Our discount rate is only off by three percent.  That’s not too bad, is it?

Well, I hate to spoil a good theory with some facts but the math tells a different story.

Let’s presume that Solvay College had budgeted to recruit 240 first time students and charges $25,000 per year in tuition.  Tuition discounts (financial aid in the form of unfunded grants) are budgeted to average 40% for these new students, meaning that the average institutional grant takes $10,000 off the gross tuition bill.  In essence, even though $25,000 is charged for tuition, Solvay only nets $15,000.

For the budget, Solvay is planning to generate net tuition of $3.6 million ($15,000 * 240) from these new students. Bumping up the discount rate to 43% means that the average institutional grant for each new student grows by $750 ($25,000 * .03).  Multiplying the added discount by budgeted students ($750 * 240) yields a deficiency of $180,000.  This represents the net tuition lost due to the increased discount rate.  For Solvay, this isn’t a small amount.

When $15,000 in net tuition per student is budgeted and an overspend of discounts results in a reduction of $180,000 for the incoming class, at least 12 would need to be recruited just to meet the original net tuition budget.  Actually, because the higher discount nets only $14,250 per student in net tuition, another 13 students will be necessary to equal budgeted net tuition.  Put another way, if Solvay College thinks it is a good idea to increase their discount rate by three percent, they will need to increase the recruited class to 253 from the planned 240 in order to meet the tuition budget.  Will such a small change in a student’s overall cost be the deciding factor?  Seems most unlikely.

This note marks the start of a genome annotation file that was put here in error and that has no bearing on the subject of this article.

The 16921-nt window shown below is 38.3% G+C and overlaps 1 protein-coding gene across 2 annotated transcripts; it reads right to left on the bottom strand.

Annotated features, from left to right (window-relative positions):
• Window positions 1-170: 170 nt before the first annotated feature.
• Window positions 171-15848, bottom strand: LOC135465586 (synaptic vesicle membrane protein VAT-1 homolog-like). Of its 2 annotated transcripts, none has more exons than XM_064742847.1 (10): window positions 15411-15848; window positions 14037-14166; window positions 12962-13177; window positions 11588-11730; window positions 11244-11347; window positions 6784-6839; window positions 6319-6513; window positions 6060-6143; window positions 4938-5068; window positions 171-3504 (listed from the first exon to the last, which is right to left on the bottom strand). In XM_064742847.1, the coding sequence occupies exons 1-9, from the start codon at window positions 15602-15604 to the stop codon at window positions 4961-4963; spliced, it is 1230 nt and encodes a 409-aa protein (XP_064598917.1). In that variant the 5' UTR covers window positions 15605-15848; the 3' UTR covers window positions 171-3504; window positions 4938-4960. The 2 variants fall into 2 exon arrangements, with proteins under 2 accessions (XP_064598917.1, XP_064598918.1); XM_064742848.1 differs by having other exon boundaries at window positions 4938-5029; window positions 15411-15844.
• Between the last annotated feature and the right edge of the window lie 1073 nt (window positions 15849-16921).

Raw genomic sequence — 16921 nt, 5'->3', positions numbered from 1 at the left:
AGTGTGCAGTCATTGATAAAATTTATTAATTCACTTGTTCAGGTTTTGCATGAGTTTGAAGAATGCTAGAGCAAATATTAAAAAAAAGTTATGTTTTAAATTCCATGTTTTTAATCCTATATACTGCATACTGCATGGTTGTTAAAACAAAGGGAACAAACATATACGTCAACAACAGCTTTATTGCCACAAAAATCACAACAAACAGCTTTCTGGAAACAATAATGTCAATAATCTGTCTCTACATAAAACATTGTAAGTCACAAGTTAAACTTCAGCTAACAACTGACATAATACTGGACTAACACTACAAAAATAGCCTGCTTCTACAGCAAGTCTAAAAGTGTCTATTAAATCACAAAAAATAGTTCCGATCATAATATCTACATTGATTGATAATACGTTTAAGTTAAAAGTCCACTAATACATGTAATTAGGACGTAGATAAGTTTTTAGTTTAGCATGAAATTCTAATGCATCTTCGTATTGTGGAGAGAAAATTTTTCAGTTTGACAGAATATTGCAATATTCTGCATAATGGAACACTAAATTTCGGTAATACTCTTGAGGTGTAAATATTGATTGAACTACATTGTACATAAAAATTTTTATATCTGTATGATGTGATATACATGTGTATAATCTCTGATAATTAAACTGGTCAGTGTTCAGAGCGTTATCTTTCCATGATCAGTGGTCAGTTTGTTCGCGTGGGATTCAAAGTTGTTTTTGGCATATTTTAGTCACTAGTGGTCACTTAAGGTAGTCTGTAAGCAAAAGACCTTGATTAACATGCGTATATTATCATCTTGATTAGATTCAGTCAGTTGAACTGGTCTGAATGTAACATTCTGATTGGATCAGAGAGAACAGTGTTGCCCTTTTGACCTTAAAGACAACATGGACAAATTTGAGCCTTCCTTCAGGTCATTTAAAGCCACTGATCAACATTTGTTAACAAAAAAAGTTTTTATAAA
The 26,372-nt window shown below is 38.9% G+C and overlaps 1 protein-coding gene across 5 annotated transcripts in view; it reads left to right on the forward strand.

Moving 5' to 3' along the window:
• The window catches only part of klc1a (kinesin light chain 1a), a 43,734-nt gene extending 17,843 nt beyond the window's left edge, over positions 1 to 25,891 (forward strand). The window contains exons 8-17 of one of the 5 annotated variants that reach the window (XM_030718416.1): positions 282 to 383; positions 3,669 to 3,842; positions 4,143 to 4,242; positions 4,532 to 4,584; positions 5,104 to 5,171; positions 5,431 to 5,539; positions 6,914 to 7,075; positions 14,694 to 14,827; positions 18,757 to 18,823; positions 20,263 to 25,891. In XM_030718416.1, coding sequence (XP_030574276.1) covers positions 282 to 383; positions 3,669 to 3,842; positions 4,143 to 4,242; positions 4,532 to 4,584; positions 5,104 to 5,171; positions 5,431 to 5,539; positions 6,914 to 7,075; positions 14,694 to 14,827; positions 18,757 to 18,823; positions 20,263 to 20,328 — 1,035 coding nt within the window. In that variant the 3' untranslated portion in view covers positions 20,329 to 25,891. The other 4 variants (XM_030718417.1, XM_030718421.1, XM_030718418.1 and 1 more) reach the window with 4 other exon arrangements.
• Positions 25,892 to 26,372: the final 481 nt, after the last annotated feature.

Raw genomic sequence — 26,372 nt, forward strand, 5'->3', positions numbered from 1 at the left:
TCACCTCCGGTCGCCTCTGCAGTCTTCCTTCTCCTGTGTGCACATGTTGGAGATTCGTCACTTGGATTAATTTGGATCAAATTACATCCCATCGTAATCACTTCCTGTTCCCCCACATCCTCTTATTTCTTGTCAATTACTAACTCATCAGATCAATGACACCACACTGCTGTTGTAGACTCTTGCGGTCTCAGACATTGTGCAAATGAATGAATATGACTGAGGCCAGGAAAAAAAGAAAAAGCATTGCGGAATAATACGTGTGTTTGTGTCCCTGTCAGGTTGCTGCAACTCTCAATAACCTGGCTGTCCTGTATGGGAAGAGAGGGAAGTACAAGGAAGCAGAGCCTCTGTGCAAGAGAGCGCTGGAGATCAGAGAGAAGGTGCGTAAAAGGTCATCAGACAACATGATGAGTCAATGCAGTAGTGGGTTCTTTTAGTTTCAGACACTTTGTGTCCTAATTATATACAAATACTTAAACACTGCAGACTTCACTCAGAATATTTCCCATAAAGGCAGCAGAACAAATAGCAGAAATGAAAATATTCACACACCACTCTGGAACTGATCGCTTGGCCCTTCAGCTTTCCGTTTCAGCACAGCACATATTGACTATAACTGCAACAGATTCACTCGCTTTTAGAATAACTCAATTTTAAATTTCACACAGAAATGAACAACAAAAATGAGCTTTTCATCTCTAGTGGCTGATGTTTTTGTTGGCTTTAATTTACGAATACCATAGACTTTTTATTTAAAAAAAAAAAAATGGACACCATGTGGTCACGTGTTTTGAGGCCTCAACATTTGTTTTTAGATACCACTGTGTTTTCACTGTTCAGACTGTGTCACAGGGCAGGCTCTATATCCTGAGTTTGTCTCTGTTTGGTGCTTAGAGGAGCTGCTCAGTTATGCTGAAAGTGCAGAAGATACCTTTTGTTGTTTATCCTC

The moral of the story is to guard the discount rate carefully.  It should be crafted strategically, based on a rigorous analysis of student merit and need.  Then, though you may be tempted to give the store away, the discount strategy must be deployed with discipline so that the plan has the best chance of becoming actual.  With seemingly small changes in the discount rate resulting in major adjustments to net tuition revenue, time invested in this area is well spent.

The budget you save may be your own.

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